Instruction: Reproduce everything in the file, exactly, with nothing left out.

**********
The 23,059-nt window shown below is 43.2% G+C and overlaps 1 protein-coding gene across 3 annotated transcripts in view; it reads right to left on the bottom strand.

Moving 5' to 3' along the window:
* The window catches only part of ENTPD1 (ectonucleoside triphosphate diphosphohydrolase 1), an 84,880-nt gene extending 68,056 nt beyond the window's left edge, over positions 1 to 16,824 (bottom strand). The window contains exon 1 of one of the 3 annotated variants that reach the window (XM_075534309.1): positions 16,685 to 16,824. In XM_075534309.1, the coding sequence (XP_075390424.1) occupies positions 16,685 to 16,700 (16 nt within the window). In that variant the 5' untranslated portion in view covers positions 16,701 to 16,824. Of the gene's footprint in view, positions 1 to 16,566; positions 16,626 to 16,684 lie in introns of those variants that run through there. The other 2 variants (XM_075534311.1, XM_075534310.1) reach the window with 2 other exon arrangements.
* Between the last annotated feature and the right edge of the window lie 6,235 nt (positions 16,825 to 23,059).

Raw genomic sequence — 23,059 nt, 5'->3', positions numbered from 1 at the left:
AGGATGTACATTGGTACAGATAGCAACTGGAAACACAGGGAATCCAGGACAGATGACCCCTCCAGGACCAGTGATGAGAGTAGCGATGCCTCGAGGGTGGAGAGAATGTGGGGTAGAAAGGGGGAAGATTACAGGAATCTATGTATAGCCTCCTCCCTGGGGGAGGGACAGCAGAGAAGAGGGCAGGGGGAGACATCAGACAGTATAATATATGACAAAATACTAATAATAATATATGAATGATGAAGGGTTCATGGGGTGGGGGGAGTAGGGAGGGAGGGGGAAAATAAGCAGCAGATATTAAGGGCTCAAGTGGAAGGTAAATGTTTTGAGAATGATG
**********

The 23,059-nt window shown below is 43.2% G+C and overlaps 1 protein-coding gene across 3 annotated transcripts in view; it reads right to left on the bottom strand.

Moving 5' to 3' along the window:
* The window catches only part of ENTPD1 (ectonucleoside triphosphate diphosphohydrolase 1), an 84,880-nt gene extending 68,056 nt beyond the window's left edge, over positions 1 to 16,824 (bottom strand). The window contains exon 1 of one of the 3 annotated variants that reach the window (XM_075534309.1): positions 16,685 to 16,824. In XM_075534309.1, the coding sequence (XP_075390424.1) occupies positions 16,685 to 16,700 (16 nt within the window). In that variant the 5' untranslated portion in view covers positions 16,701 to 16,824. Of the gene's footprint in view, positions 1 to 16,566; positions 16,626 to 16,684 lie in introns of those variants that run through there. The other 2 variants (XM_075534311.1, XM_075534310.1) reach the window with 2 other exon arrangements.
* Between the last annotated feature and the right edge of the window lie 6,235 nt (positions 16,825 to 23,059).

Raw genomic sequence — 23,059 nt, 5'->3', positions numbered from 1 at the left:
AGGATGTACATTGGTACAGATAGCAACTGGAAACACAGGGAATCCAGGACAGATGACCCCTCCAGGACCAGTGATGAGAGTAGCGATGCCTCGAGGGTGGAGAGAATGTGGGGTAGAAAGGGGGAAGATTACAGGAATCTATGTATAGCCTCCTCCCTGGGGGAGGGACAGCAGAGAAGAGGGCAGGGGGAGACATCAGACAGTATAATATATGACAAAATACTAATAATAATATATGAATGATGAAGGGTTCATGGGGTGGGGGGAGTAGGGAGGGAGGGGGAAAATAAGCAGCAGATATTAAGGGCTCAAGTGGAAGGTAAATGTTTTGAGAATGATG